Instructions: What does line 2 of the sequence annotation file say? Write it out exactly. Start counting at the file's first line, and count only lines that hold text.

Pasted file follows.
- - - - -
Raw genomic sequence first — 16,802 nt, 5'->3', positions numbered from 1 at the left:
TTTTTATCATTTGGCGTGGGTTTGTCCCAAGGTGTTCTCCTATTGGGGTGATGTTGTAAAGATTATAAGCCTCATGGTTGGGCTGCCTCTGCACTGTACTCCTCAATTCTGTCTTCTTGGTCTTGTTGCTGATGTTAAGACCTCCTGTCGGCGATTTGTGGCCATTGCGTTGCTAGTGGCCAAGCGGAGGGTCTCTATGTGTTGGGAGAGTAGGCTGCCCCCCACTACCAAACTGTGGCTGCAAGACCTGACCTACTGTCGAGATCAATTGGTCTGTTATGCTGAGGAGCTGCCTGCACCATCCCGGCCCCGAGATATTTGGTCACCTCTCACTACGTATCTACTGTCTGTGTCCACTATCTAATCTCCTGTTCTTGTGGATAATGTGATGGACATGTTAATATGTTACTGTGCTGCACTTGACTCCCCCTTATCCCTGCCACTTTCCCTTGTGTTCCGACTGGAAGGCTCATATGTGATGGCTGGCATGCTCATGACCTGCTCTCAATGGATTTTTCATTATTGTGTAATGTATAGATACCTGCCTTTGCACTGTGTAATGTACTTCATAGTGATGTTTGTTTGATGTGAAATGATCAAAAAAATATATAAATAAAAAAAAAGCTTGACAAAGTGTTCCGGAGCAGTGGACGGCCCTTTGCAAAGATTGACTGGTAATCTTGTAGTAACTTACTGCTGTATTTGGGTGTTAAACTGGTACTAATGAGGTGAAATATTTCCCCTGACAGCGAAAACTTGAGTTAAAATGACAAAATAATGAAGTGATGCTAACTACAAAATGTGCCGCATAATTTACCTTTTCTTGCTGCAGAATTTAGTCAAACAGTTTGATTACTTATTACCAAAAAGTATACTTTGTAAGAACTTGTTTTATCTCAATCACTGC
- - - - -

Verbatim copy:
TTTTTATCATTTGGCGTGGGTTTGTCCCAAGGTGTTCTCCTATTGGGGTGATGTTGTAAAGATTATAAGCCTCATGGTTGGGCTGCCTCTGCACTGTACTCCTCAATTCTGTCTTCTTGGTCTTGTTGCTGATGTTAAGACCTCCTGTCGGCGATTTGTGGCCATTGCGTTGCTAGTGGCCAAGCGGAGGGTCTCTATGTGTTGGGAGAGTAGGCTGCCCCCCACTACCAAACTGTGGCTGCAAGACCTGACCTACTGTCGAGATCAATTGGTCTGTTATGCTGAGGAGCTGCCTGCACCATCCCGGCCCCGAGATATTTGGTCACCTCTCACTACGTATCTACTGTCTGTGTCCACTATCTAATCTCCTGTTCTTGTGGATAATGTGATGGACATGTTAATATGTTACTGTGCTGCACTTGACTCCCCCTTATCCCTGCCACTTTCCCTTGTGTTCCGACTGGAAGGCTCATATGTGATGGCTGGCATGCTCATGACCTGCTCTCAATGGATTTTTCATTATTGTGTAATGTATAGATACCTGCCTTTGCACTGTGTAATGTACTTCATAGTGATGTTTGTTTGATGTGAAATGATCAAAAAAATATATAAATAAAAAAAAAGCTTGACAAAGTGTTCCGGAGCAGTGGACGGCCCTTTGCAAAGATTGACTGGTAATCTTGTAGTAACTTACTGCTGTATTTGGGTGTTAAACTGGTACTAATGAGGTGAAATATTTCCCCTGACAGCGAAAACTTGAGTTAAAATGACAAAATAATGAAGTGATGCTAACTACAAAATGTGCCGCATAATTTACCTTTTCTTGCTGCAGAATTTAGTCAAACAGTTTGATTACTTATTACCAAAAAGTATACTTTGTAAGAACTTGTTTTATCTCAATCACTGC